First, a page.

I hosted a science knowledge tournament in my classroom yesterday. All textbook and no shenaniganning make for a very long school day. We use a science magazine periodically throughout the year. Think of your Weekly Reader, only all sciency, and for high school students. The kids like it because they learn many new things from current happenings in the world of science. I like it because it always has a balance of the different branches, and it relates stories to the major concepts we cover.
Normally, I challenge the class to beat my score in an online science Jeopardy-style game. I answer all questions without ever opening up the magazines. Then they get a chance. Occasionally, one class might eke out a victory. Not often, though, because Val is, after all, a professional. A jack-of-all-science-branches. (Shh...I can't use that kind of expression around the kids). There is no truth to the rumor that I am now pitting student against student because I can't take a trouncing. As if!!! I even scored a perfect 400 on this week's issue.
We played two preliminary rounds, and then a championship match and a consolation match. I have every student's name on a colored index card. I use them throughout the year to pick students to answer questions, to put them in groups for labs, and to choose partners for collaborative learning. For the teams, I discussed the rules while shuffling those cards over and over. Then I deal out four stacks, face down. Because I know how kids will react, I first preface each card-partnering session with: "Let's remember that we will not show excessive emotion. No euphoria. No despair. These are not your life partners for eternity. They are your 40-minute partners for this one day. Now here are your teams..."
Kids will try to infiltrate a team with their buddies. So I read off a whole team, and tell them where to sit. Then I watch them go to that spot. You can't let them mill or mingle. I name the teams, because I do not recall fondly that day when a team chose "The Narcoleptic Otters," and one sleepy aquatic weasel asked, "Do you know how to spell that?" as I wrote the name on the board. Puhlease! What valedictorian cannot spell otter?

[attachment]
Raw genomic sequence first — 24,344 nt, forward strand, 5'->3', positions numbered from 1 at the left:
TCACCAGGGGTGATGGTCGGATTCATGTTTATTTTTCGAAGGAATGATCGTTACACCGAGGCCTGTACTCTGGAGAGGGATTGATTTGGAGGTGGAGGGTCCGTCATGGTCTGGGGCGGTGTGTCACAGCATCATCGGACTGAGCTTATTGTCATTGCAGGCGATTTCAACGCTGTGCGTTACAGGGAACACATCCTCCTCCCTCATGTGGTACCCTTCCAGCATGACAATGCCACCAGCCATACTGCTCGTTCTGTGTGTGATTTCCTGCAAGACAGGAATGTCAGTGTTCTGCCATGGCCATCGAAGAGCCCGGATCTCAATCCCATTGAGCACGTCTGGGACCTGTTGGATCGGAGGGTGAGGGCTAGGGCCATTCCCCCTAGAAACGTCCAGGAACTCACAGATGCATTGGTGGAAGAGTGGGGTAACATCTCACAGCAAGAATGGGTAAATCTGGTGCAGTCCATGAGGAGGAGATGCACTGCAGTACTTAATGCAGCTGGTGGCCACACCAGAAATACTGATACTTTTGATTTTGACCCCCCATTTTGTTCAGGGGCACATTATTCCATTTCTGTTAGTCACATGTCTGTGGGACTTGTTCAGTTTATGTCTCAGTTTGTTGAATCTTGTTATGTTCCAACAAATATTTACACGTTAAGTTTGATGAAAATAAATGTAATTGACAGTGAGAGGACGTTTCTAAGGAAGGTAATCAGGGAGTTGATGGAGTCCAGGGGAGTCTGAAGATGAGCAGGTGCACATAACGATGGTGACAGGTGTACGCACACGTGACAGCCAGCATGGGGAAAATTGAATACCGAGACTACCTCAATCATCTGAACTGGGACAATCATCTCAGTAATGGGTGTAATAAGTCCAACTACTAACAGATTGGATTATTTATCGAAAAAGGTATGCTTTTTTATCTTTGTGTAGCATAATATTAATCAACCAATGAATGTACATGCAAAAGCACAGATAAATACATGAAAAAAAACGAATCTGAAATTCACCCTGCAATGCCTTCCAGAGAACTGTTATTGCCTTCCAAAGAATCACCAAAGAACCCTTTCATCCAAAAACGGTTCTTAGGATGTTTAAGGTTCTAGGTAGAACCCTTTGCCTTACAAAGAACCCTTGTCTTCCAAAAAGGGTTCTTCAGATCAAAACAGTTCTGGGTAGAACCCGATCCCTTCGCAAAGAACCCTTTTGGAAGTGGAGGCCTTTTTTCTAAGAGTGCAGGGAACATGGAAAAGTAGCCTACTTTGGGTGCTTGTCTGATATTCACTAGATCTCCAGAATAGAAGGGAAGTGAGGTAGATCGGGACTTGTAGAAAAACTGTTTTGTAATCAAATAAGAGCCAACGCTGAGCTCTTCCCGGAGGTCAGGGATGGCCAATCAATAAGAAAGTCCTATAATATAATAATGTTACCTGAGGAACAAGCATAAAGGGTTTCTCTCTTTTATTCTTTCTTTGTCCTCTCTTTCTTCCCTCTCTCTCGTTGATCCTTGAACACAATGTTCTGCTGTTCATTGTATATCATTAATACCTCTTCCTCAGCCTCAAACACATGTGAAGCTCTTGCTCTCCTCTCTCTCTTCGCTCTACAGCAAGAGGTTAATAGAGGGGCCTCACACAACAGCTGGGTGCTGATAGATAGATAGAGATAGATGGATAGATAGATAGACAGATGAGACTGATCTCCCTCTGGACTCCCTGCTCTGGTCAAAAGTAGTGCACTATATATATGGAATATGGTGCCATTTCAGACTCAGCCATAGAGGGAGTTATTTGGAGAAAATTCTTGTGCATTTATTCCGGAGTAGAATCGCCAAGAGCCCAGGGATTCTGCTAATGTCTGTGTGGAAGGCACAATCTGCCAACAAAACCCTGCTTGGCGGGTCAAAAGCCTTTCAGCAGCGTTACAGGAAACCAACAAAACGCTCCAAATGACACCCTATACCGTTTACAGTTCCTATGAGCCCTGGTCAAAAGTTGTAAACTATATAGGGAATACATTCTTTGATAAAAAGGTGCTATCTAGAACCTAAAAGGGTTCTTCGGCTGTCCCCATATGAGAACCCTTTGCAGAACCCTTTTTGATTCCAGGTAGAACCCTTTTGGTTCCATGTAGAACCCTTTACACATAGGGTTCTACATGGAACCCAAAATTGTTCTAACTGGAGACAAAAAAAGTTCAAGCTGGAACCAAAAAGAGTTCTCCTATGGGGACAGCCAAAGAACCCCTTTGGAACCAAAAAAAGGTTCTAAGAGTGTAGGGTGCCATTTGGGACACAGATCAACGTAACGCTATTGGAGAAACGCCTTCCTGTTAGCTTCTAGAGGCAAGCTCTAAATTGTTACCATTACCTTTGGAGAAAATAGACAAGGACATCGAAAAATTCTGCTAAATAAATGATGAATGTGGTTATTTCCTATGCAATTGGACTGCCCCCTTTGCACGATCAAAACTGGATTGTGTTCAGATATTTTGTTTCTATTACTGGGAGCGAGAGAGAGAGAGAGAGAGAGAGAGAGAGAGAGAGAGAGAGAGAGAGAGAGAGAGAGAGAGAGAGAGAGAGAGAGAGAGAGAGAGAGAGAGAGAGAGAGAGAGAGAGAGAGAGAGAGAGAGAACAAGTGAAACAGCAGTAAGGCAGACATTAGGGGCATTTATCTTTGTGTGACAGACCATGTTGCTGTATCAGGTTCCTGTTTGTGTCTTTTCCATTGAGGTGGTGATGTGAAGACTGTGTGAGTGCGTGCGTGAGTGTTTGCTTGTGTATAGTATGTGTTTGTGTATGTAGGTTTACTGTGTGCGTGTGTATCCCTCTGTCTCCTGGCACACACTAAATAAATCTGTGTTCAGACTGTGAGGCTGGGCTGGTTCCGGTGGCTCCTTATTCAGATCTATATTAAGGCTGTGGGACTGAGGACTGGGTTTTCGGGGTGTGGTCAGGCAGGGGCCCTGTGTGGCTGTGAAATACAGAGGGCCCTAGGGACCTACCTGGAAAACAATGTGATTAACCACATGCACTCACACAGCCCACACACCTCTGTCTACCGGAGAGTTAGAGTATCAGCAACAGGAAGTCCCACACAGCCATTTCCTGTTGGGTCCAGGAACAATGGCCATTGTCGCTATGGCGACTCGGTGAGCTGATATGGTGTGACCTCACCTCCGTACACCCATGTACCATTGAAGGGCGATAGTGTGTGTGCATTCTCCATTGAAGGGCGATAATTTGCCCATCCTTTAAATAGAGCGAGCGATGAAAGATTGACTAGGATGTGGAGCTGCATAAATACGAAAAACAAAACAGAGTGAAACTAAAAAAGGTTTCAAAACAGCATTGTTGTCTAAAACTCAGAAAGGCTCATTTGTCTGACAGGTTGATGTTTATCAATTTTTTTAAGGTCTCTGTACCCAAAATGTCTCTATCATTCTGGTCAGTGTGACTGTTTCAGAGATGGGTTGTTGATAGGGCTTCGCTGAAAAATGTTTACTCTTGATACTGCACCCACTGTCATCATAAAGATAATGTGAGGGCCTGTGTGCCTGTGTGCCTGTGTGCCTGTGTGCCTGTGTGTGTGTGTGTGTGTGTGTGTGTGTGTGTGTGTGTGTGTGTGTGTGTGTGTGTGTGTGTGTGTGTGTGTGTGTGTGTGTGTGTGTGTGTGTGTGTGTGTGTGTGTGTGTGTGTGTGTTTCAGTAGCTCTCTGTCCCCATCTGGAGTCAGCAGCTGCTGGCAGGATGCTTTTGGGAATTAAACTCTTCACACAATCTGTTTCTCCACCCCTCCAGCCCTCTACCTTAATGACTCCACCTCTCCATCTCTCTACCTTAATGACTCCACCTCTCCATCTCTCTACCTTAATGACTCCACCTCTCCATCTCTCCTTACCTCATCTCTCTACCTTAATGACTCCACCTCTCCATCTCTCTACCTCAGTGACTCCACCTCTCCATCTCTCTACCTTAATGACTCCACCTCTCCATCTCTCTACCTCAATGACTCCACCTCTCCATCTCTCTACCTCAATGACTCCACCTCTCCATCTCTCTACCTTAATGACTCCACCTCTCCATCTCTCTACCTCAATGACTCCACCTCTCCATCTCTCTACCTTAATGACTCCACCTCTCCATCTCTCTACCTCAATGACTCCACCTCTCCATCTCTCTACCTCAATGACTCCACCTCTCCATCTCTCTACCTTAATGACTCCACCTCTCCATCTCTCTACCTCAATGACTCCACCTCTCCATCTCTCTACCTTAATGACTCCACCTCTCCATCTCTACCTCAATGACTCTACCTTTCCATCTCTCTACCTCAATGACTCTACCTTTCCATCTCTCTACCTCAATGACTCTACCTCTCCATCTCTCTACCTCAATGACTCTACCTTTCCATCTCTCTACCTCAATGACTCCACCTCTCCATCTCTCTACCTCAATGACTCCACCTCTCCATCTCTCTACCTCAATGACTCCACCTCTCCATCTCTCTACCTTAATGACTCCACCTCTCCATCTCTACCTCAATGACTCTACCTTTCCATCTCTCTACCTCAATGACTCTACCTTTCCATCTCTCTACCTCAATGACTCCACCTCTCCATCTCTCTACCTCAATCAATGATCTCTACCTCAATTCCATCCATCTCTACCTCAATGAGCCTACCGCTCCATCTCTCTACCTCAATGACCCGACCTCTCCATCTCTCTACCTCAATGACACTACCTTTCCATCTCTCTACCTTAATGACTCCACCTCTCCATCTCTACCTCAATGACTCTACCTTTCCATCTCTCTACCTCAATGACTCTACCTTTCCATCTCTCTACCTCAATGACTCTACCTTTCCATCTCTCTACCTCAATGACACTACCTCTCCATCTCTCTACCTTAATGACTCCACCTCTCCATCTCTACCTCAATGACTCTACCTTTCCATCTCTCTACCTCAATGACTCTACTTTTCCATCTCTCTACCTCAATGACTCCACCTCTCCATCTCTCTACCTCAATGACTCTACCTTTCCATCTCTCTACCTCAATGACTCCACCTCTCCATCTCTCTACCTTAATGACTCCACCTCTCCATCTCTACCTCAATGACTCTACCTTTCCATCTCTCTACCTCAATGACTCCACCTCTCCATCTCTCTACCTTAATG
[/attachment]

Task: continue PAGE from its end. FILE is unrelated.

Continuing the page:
"This team is the Doors. You will sit by the door. Next, we have the Pencil Sharpeners. You will sit by the Pencil Sharpener. No. You may NOT be the Windows. I can see right through your little plan. I choose the names here. Okay, back here in front of my desk, we have the Desks. Uh uh. You are NOT Bookcases. You are DESKS! Embrace your Deskness. And over there, in the last corner, are the Microwaves. You know, in front of the microwave. Has everybody got it?"
It took a few moments for the teams to decide on official spokesmen and a number between 1 and 60 to determine opponents and game order. The Pencil Sharpeners bluntly declared that they were not all that sharp, and they were a bit concerned about going up against their rivals, the Doors. "But Mrs. Thevictorian! How fair is that? The Doors are open to many new opportunities. And we are just dull." After being told not to knock the Doors, the Pencil Sharpeners settled down to grind out a victory.
The Desks went about their match in an upright, workmanlike manner, with their feet planted firmly on the ground. They knew their opponents, the Microwaves, were really cookin'. As luck would have it, the three top brains ended up on the same team. One of the questions was, "Which has the longest wavelenth: X-rays, ultraviolet radiation, or microwaves?" The Microwaves got it right. "We knew that answer, Mrs. Thevictorian! We knew that question would come up, and that we would get it right. Because WE are the Microwaves!"
A limnologist does not study tree limbs. (inland waters)
The melting point is not the temperature at which a liquid becomes a gas. (boiling point)
Cerumin is not saliva. (earwax)
The preferred food of the black-footed ferret is not insects. (prairie dogs)
The first living thing to orbit Earth was not a chimp. (dog)
In the future, I may put a group right up front by the white board, and call them the Blank Slates. Think of the possibilities.